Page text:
What’s New in Obesity Research and Prevention?
NIDDK experts discuss research that aims to inform obesity prevention and treatment.
For a recent Facebook Live event, NIDDK Director Dr. Griffin P. Rodgers interviewed Dr. Susan Z. Yanovski, co-director of the NIDDK Office of Obesity Research, and Dr. Marc L. Reitman, chief of the NIDDK Diabetes, Endocrinology, and Obesity Branch, about NIDDK research efforts that aim to improve the prevention and treatment of obesity in adults. Their wide-ranging conversation explored strategies for weight loss, coordinated approaches to research by the NIH Obesity Research Task Force, and the NIDDK Strategic Plan for Research.
“Obesity affects more than 40% of adults in the United States, a trend that continues to rise,” Dr. Rodgers said during the event. “Just modest weight loss, say 5% or 7%, can result in significant and clinically important reductions of disease risk factors such as blood pressure level, type 2 diabetes incidence, and osteoarthritis pain.”
Dr. Yanovski described risk factors for obesity such as diet, physical activity, stress, sleep, genetic predispositions, a child’s prenatal environment, and social determinants of health. “A seemingly simple question — ‘What should I eat to be healthier to lose weight?’ — isn’t really simple at all, and nor is it the same for people of different ages or sizes,” Dr. Yanovski said. “In addition to intervening at the individual level, we also need environmental and community-based approaches, that is, shaping policies to make the healthy choice the easy choice.”
For many people, clinically meaningful weight loss can be achieved through behavior change counseling tools such as goal setting, feedback, self-monitoring, social support, and problem solving. “But even with the best available behavioral treatment programs, about half of people can’t lose enough weight to improve their health,” Dr. Yanovski said.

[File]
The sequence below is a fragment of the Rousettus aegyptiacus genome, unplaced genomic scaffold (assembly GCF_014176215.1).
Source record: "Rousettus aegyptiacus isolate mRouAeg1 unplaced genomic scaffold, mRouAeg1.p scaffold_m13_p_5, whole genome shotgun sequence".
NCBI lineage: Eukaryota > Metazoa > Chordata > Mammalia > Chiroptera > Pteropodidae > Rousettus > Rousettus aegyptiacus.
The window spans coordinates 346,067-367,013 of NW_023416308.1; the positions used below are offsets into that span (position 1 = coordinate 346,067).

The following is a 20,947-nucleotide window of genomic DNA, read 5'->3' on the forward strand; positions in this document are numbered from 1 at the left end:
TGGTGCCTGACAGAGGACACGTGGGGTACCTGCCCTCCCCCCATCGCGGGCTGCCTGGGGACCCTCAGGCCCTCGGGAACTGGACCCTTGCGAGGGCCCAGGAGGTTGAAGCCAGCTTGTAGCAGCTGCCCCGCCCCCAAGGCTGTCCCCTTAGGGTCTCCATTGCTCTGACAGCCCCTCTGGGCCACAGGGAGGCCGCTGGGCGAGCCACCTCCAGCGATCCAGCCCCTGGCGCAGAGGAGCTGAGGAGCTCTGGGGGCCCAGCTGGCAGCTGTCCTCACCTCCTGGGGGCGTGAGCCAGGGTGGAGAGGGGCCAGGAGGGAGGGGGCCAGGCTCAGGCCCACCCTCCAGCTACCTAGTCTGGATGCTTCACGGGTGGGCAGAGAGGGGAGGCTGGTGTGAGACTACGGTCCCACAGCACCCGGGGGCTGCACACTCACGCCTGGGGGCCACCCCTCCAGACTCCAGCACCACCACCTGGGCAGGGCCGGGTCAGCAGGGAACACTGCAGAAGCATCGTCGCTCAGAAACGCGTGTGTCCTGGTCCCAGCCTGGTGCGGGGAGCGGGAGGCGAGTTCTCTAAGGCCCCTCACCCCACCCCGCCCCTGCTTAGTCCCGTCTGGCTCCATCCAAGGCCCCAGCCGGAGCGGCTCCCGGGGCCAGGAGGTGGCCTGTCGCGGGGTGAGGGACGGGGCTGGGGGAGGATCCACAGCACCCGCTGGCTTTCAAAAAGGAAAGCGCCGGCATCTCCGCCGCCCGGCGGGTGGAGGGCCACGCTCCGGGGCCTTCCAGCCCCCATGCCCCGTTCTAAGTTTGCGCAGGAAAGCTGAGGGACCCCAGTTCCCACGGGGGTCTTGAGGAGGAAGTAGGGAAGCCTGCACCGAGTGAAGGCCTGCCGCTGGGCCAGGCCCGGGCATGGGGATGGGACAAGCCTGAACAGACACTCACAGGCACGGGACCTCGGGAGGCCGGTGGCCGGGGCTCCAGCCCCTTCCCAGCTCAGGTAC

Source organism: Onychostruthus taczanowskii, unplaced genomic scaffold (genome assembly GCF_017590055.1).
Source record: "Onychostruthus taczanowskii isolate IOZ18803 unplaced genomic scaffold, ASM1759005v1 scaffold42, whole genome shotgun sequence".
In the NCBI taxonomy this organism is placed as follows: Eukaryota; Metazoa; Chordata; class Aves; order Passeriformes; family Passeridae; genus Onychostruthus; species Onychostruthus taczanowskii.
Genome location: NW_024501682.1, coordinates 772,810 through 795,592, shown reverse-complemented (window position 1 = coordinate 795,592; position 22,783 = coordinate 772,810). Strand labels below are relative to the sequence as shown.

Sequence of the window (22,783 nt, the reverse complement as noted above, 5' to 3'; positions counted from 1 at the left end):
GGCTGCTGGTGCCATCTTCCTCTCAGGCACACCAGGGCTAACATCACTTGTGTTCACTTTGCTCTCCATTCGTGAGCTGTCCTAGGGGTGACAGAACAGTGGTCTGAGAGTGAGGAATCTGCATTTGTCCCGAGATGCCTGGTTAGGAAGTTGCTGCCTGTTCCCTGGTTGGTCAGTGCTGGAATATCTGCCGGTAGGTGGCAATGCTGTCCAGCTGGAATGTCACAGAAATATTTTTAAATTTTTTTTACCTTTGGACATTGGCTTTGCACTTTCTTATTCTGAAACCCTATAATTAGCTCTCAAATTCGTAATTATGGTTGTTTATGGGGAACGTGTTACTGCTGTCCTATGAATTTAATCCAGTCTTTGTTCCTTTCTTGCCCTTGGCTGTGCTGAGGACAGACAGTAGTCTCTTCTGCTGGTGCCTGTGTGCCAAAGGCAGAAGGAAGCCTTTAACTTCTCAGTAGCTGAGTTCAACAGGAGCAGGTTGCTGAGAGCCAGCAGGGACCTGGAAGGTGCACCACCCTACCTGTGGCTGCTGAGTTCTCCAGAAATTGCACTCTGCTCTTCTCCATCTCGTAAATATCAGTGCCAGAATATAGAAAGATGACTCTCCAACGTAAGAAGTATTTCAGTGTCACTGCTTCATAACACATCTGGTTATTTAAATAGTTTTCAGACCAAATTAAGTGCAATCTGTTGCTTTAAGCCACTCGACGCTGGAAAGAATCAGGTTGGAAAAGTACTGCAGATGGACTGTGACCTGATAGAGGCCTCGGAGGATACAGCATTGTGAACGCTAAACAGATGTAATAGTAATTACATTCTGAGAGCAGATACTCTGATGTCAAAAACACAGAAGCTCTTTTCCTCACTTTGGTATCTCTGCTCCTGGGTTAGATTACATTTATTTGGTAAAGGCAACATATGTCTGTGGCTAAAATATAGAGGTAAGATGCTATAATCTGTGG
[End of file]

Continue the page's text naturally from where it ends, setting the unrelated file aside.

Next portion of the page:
Many people find weight loss difficult to sustain and eventually gain the weight back. “There is some very interesting physiology that the body does not want to lose weight,” Dr. Reitman said. “People who have lost weight actually have a higher hunger drive and become metabolically more efficient, so they have to continue eating less to maintain that weight-reduced state.”
A new NIDDK research project, The Physiology of the Weight Reduced State Clinical Trial Consortium, is seeking to better understand why some people can lose weight and maintain weight loss while many others struggle. The researchers are working to learn more about what happens to appetite, energy expenditure, and energy efficiency after losing weight. Understanding these mechanisms can hopefully lead to more weight loss treatments designed for the individual.
Other studies conducted by the NIDDK Diabetes, Endocrinology, and Obesity Branch are advancing the scientific understanding of the physiology of obesity. These studies help other researchers to conduct more targeted and successful clinical trials in humans. “Some of the specific examples of research going on in our branch include trying to study the differences in energy metabolism between mice and humans to better inform those human studies,” Dr. Reitman said. Other researchers are looking at the gut microbiome, brown fat tissue, and brain circuits that influence eating behavior.
Watch the full discussion in the video above, and like and follow NIDDK on Facebook to be notified about our next Facebook Live event.